September Traffic Spotlight heads back to school zones
Regina, SK (Sept. 3, 2019) – With kids across Saskatchewan going back to school, SGI and law enforcement are shining the Traffic Safety Spotlight on school zones for the month of September.
With that in mind, the teacher’s pets at SGI decided to test your knowledge with a special Pop Quiz on School Zone Safety!
“Think a test on the first day of school is unfair? It’s not, since you’re actually being tested on all of these things every time you drive through a school zone, and you don’t want to fail,” said Penny McCune, Chief Operating Officer of the Auto Fund.
- Multiple choice: What can drivers do to #KeepKidsSafe?
- Slow down and follow the reduced speed limits
- Avoid all distractions, and pay attention to the road
- Be prepared for the unexpected, like excited kids jaywalking
- Don’t U-turn in school zones or park in “No Stopping” areas
- When dropping off kids, have them exit curbside on the same side of the street as the school
- Obey crossing guards, crosswalks and traffic control devices
- All of the above
- Of the following choices, which represents the single biggest risk to children in Saskatchewan school zones?
- Brain rot from video games
- Sewer clowns
- Existential dread
- What is the penalty for exceeding the speed limit by 20 km/h in a school zone?
- A week of detention
- A $240 ticket plus two demerits
- A $310 ticket plus three demerits
- Having to write “I drive too fast and it’s dangerous” 1,000 times on the chalkboard
- True or false: With multiple features designed to protect occupants, school buses are, by far, the safest vehicles on the road.
- Bonus question: What is the school zone speed limit and when is it in effect where you live?
1. What can drivers do to #KeepKidsSafe?
The answer is “g. All of the above.” School zones are busy, particularly during drop-off times, and kids get excited when going to school. Children are smaller and harder to see, and they don’t always pay attention to traffic rules, like crossing at crosswalks. So it’s important for drivers to slow down, avoid distractions, be extra cautious and expect the unexpected.
2. Of the following choices, which represents the single biggest risk to children in Saskatchewan school zones?
If you answered “b. Motorists,” give yourself a gold star. Thanks to lower speed limits and other safety measures, collisions that hurt kids in school zones are relatively rare, but they do occur, and we want to eliminate them completely. In the last decade, there have been 18 kids hurt in school zone collisions.
3. What is penalty for exceeding the speed limit by 20 km/h in a school zone?
The answer is “c. $310 plus three demerits.” Speeding fines for school zones are extra tough, so learn to slow down. It will give you more time to react. When it comes to children and vehicles, there is little margin for error.
4. True or false? With multiple features designed to protect occupants, school buses are, by far, the safest vehicles on the road.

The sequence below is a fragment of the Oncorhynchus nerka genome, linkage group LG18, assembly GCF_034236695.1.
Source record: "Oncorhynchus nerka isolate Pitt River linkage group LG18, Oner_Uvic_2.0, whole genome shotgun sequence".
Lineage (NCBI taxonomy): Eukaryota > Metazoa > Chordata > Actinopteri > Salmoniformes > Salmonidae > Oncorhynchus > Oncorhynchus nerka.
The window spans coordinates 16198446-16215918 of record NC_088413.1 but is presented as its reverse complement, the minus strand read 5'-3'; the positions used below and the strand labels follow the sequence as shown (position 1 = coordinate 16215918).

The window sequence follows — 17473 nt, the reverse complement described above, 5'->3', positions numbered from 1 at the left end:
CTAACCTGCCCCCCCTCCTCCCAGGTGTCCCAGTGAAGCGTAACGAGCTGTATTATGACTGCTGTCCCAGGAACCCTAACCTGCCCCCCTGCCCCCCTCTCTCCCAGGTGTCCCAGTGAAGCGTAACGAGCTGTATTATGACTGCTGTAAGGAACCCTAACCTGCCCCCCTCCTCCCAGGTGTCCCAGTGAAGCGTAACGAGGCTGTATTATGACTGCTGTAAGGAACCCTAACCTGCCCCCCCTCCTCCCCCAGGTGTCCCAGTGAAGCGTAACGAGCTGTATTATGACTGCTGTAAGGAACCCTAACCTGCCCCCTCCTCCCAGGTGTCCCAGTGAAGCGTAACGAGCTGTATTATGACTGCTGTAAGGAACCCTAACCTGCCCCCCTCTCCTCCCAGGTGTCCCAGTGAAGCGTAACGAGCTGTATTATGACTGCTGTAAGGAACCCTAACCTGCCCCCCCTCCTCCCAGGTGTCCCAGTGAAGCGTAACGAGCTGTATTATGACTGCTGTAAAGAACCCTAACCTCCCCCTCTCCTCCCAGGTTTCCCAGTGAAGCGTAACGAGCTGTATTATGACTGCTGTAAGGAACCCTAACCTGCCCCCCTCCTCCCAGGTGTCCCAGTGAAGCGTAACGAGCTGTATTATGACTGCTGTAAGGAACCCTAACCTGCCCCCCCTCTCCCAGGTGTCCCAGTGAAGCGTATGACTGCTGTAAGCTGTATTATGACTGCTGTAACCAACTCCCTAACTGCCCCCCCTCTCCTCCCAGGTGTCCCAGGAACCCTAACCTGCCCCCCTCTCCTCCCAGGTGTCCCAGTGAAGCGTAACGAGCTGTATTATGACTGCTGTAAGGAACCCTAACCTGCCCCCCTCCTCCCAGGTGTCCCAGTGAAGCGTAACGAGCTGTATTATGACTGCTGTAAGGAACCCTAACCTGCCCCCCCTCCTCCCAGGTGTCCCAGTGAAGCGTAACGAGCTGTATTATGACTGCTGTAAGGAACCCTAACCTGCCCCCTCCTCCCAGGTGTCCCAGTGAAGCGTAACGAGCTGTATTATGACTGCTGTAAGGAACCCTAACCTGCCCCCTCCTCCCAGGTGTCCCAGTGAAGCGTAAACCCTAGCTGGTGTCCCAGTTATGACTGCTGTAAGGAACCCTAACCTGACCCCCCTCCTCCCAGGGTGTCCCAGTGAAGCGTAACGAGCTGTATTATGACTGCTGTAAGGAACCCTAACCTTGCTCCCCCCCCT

True. School buses are built with additional joint strength, reinforced sides, rollover protection, compartmentalized seating, stringent roof crush standards, high visibility paint and lighting requirements. School buses are the most regulated vehicles on the road, and are subject to mandatory periodic inspections. Kids are safer in school buses than any other vehicle on the road. But when the bus stops, motorists need to look out for kids getting on and off of it. Avoid bus loading zones if possible. If a bus is slowing, or is stopped with its amber lights flashing, motorists should reduce their speed and ensure it is safe before proceeding. If red lights are flashing, come to a complete stop. Failing to obey school bus safety lights is a $360 ticket and four demerits.
5. Bonus question: What is the school zone speed limit and when is it in effect where you live?
It varies according to the municipality. In some Saskatchewan communities, it’s 30 km/h and in others it’s 40 km/h. Some communities enforce school zones seven days a week year-round, others only on days when school is in. The hours of the day the zone is in effect also vary. The City of Regina has reduced limits this year to 30 km/h, and changed the hours they are in effect. Wherever you are, pay attention to the signs as you’re entering a school zone, and make sure you’re following the law.
Extra credit assignment
Parents, be sure to talk to your kids about school zone and traffic safety.
- As pedestrians, they should only cross the street at crosswalks and at controlled intersections – jaywalking is dangerous
- It’s always a good idea to make eye contact with drivers and to let them come to a complete stop before starting to cross the street.
- Put the phone away – distracted walking is dangerous too!
- Never, EVER walk out between parked cars.
- Be careful around school buses; watch out for passing vehicles.
About SGI CANADA
SGI CANADA is the property and casualty insurance division of SGI, offering products in five Canadian provinces. It operates as SGI CANADA in Saskatchewan, British Columbia, Alberta, Manitoba, and Ontario, and also as Coachman Insurance Company in Ontario. Products are sold through a network of independent insurance brokers. For more information, visit www.sgicanada.ca.
Source: Saskatchewan Government Insurance (SGI)Tags: SGI